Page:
“I think our jail operates very efficiently,” Coffey said, downplaying the notions of privatization. Savings can be realized in retirement and other benefits, “and those will be minimal savings that ultimately will catch up with you.” True, courthouse security was privatized, Coffey said, but the savings there were mostly in salaries: security guards are paid less than jail guards. Commissioner Milissa Holland questioned whether a doubling of jail beds is even necessary, absent hard data on who’s in jail and what the real needs are.
Coffey didn’t have a bottom line figure for a county budget: he’s having 15 to 20 budget meetings with his departments this week, he said, and the actual budget isn’t due until July. The commission is also not clear on the extent of capital projects it may be facing, beyond law enforcement and the jail. The county’s infrastructure, like that of many local governments around the state, particularly Palm Coast, has been neglected in the past several years as governments have shifted construction dollars to subsidize other areas of government. They can do that only for so long before their infrastructure becomes unsafe.
Capital projects, Holland said, “are bigger ticker items and I think will help us make those decisions if we want to take those on this year or not.”
The problem is that where a single “mil,” or dollar in tax per $1,000 in assessed value, could generate $12 million in revenue at the peak of the county’s housing boom, that same dollar generates just $6.2 million today. There are ways to make up the revenue, among them raising the tax rate, spending some of the county’s $7 million reserves, reducing staff or adding an electric “franchise fee” (essentially, a tax on customers’ utility bills, just as Palm Coast is considering).
Those options will be discussed in the weeks and months ahead, in the midst of an election year that has three commissioners—Barbara Revels, who chairs the commission, George Hanns and Alan Peterson—defending their seats. So far only Hanns and Peterson have drawn opposition, but the potential for more candidates may be playing into some commissioners’ hope of reducing the number of meetings, though among all local governments, the county commission has had the most transparent method of examining the budget. In Palm Coast, in comparison, as Coffey put it, “they have two workshops and they’re done.”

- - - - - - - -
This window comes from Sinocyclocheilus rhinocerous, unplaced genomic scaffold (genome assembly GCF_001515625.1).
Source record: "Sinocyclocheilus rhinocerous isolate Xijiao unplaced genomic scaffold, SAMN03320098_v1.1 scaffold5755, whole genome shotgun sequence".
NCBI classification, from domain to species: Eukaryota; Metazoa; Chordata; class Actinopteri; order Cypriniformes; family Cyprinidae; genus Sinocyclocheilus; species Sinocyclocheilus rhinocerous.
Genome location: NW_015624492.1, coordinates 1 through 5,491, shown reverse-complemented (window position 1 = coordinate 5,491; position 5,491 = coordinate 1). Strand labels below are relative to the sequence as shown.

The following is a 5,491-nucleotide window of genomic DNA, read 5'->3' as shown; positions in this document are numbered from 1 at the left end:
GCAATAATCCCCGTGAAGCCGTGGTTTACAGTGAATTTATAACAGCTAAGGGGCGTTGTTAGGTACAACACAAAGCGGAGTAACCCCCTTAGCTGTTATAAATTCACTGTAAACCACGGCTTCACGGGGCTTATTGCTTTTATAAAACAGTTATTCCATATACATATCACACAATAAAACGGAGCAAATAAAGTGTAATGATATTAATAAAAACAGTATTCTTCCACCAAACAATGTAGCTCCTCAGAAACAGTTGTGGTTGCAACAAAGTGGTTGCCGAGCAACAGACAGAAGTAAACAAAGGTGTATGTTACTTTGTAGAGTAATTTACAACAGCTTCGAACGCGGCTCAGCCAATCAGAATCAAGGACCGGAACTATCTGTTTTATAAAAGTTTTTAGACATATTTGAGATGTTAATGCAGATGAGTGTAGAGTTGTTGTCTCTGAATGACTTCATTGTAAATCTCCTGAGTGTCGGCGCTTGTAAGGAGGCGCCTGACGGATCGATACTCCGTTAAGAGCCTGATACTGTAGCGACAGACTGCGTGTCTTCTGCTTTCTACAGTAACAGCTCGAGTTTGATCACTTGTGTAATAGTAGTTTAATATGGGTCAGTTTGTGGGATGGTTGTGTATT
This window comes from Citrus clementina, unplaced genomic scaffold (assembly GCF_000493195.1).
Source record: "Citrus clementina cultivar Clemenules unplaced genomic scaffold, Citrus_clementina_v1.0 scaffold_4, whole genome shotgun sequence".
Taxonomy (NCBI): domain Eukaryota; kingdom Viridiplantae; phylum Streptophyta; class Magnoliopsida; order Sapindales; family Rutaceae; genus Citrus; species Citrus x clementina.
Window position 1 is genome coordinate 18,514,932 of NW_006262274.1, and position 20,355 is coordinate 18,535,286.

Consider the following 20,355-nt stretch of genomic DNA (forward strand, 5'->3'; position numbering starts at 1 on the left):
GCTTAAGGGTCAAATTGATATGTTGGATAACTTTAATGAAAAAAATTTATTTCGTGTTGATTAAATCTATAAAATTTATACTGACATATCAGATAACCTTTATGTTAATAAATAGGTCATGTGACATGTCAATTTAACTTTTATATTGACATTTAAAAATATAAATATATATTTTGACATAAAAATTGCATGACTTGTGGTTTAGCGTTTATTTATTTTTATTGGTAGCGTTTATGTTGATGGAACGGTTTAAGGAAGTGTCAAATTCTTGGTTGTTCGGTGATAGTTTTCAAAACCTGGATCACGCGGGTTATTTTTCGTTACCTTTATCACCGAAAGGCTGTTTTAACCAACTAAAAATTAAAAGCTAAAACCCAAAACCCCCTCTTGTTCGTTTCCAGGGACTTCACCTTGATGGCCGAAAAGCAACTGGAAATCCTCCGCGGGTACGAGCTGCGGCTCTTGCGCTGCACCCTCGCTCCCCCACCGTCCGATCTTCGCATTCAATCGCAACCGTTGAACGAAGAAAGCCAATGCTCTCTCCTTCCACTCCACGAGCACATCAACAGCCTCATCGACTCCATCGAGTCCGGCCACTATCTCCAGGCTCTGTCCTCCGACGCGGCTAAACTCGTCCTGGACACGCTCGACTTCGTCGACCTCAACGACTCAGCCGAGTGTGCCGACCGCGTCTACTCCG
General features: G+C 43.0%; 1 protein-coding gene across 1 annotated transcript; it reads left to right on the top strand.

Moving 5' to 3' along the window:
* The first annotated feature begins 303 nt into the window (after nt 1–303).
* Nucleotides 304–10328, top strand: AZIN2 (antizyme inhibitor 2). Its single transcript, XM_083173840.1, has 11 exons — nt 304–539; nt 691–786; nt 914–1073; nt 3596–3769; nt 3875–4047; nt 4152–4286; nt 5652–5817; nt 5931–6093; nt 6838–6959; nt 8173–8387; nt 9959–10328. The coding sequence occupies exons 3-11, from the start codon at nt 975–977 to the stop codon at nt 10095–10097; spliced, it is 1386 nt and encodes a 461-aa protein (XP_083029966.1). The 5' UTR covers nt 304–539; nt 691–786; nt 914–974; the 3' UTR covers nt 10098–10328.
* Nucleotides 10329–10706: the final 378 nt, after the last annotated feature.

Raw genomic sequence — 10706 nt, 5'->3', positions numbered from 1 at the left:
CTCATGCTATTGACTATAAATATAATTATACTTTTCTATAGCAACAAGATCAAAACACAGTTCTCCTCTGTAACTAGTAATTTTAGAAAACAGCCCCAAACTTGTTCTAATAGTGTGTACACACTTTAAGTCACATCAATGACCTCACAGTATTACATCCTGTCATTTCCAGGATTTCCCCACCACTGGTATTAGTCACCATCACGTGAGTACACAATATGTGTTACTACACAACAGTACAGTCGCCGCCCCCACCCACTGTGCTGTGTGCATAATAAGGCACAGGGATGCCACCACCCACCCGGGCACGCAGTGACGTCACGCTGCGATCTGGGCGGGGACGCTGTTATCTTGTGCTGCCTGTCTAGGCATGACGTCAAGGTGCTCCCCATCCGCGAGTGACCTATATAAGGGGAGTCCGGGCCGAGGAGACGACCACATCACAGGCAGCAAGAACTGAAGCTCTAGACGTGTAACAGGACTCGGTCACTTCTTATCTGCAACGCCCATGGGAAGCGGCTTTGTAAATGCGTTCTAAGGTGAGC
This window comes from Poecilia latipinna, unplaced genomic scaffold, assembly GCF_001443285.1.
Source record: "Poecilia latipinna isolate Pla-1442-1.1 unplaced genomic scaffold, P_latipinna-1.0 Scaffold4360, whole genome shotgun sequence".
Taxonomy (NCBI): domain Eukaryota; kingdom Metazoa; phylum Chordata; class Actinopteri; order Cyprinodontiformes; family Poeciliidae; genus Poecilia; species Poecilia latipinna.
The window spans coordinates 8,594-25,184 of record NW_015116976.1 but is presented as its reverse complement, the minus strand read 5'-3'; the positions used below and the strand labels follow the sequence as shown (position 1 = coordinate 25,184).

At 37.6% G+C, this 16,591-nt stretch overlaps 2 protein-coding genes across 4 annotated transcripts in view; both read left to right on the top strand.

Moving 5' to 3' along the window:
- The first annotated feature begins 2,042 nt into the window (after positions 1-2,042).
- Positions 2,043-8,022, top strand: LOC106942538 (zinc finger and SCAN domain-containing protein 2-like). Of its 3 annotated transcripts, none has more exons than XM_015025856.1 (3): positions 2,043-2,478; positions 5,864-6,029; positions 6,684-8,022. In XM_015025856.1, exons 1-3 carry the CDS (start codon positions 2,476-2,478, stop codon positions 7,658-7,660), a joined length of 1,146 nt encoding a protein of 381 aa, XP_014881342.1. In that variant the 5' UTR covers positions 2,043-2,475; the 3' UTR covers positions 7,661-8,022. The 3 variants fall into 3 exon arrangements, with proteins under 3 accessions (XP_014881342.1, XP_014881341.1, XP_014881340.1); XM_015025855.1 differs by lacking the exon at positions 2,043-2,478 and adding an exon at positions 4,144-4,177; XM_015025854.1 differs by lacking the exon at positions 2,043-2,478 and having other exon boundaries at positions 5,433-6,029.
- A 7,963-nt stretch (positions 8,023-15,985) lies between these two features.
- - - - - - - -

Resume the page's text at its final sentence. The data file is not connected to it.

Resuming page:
“Maybe we can fast-truck the budget process this time around, maybe not having as many budget workshops,” Revels said.
“I’m going to try to go faster this year if it’s OK with the board,” Coffey said.
“I’d like to see the same process continue,” Peterson said, “and I do want to see the constitutional officers come before us because this is the one time when they can present their budgets to the public, and their budgets and their expenses are included in the one tax bill that all residents get. So I think to include them in the entire budgetary process in some form makes sense.”
Here’s how Revels described the new budget process: “Where there are areas of the budget where there’s going to see little or no change,” she said, “it would be something that certainly will be handed out to us for review, that we could bring up if we have any questions on it. But for the things that we will sit and have discussion on would be individual departments, where there’s going to need to be a change up or down, and we’ll have the constitutionals present. That may mean one less meeting.”
“We will not hide any information, all of our sheets will be online,” Coffey said, “we’ve given you all the detailed back-up, that will all be online. All that stuff is available to the public, and we produce a very detailed budget, very broken down.”